"Tom! How could you!" Like a wave breaking, Merope's held-back tears spilled from her eyes, and it was nothing to do with Casper Malfoy. That was a slight wound compared to the ones Morfin had inflicted. Tom could not know that, however. He would never think the same of her.
"I'm sorry!" Tom said, and he conjured a handkerchief for her out of thin air. Merope almost didn't notice that he'd done it wandlessly. But as his face hovered in front of her, and his eyes held hers (he had such dark eyes), Merope's true thoughts bubbled up in her mind and she saw Morfin. Morfin as a boy, already too large and too strong. Morfin as a teenager, desirous to hurt her every way, every where. Morfin as a man, his mind broken, hissing in that language, walking down the Alley toward her on a too-bright morning.
"I'm fine, thank you, sweetheart," said Merope, turning her eyes away from her son. She wouldn't tell him anything; it would only worry him.
"Morfin," said Tom, and then suddenly it was all too late.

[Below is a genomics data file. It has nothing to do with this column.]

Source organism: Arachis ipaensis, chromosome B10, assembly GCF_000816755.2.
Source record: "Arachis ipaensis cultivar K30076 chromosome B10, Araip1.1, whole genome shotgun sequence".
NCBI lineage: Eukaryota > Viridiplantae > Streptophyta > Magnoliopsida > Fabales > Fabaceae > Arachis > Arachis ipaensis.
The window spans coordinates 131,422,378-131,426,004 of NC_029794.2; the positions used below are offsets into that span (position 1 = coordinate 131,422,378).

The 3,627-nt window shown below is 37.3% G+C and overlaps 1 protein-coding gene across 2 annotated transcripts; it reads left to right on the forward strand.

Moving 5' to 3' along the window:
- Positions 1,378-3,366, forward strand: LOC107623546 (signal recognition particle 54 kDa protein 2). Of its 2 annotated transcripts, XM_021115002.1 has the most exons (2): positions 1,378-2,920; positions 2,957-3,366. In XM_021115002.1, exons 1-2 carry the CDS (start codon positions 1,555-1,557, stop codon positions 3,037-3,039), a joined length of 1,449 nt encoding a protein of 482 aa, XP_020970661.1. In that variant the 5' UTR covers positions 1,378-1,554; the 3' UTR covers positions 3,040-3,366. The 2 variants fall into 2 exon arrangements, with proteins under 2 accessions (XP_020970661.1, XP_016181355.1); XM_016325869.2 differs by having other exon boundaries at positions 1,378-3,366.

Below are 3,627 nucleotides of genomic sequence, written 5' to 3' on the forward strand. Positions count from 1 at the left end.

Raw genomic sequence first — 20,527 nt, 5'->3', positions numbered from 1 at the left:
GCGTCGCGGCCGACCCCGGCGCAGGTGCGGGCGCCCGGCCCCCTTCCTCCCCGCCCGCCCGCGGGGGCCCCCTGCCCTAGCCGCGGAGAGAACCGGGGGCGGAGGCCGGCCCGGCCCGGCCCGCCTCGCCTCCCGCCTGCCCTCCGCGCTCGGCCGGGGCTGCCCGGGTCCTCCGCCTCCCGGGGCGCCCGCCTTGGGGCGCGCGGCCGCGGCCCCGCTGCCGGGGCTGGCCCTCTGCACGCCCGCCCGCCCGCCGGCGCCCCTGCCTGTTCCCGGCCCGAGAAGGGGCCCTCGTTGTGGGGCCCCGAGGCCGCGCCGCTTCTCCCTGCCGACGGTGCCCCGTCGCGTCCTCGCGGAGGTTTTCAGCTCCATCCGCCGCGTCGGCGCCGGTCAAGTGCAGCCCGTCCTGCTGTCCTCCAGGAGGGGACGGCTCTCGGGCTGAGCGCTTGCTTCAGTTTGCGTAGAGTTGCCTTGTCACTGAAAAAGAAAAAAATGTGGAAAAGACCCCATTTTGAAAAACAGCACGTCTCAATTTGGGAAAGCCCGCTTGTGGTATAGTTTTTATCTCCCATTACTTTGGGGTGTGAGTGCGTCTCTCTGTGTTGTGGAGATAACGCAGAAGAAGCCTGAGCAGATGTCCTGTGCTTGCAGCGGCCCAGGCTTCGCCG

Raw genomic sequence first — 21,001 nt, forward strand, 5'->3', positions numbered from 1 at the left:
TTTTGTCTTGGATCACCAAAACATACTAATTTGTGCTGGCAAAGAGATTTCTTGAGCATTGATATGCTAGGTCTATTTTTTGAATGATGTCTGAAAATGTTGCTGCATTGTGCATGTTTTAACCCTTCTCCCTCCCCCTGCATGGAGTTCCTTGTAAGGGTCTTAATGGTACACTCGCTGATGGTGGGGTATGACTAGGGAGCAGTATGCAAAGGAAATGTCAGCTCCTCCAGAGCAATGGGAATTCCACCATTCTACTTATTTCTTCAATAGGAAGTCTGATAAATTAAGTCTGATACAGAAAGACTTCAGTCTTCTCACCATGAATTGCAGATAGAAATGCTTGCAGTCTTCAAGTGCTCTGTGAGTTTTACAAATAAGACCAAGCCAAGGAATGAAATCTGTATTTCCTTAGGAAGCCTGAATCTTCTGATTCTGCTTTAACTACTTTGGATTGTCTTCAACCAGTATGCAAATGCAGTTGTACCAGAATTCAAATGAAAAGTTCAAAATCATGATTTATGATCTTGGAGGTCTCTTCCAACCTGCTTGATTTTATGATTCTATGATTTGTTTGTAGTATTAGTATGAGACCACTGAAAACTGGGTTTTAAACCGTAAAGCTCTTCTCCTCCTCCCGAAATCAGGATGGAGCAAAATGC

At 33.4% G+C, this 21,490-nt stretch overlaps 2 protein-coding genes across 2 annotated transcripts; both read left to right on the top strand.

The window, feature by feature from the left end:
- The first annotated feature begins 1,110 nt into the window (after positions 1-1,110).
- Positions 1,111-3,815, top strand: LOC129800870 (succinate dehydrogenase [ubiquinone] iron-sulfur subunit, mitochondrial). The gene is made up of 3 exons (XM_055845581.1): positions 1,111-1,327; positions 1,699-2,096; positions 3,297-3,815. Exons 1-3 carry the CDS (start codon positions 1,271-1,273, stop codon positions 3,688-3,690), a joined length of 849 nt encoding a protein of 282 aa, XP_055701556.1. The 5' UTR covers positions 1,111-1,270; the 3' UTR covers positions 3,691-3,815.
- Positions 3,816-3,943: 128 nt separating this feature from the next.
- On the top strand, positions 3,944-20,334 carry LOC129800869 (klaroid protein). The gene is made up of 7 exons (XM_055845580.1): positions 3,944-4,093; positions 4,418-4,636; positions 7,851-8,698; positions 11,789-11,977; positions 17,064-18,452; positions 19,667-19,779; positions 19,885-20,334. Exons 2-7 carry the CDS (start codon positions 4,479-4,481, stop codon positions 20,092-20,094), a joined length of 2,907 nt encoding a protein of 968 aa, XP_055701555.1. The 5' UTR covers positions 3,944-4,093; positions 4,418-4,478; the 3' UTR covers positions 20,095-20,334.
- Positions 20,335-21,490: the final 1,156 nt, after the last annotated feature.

"How -?" Merope stared at Tom. Was he a mind-reader? Had someone taught him Legilimency, of all things? (Merope had only learned about Legilimens after reading about it in the Daily Prophet. Her magical education was somewhat deficient.) "What has… has… Morfin got to do with anything?"
Tom's face was like a mask. "You saw him recently. Don't lie to me, Mother."
"I wouldn't lie to you, Tom," she said. She averted her eyes as she said it, but to look at him would be a giveaway too. Her own web seemed to trap her. If only there was a way to explain about Morfin, without the rest of it… "I haven't seen him in a long time. It startled me. He didn't see me. That's all there is to say about it."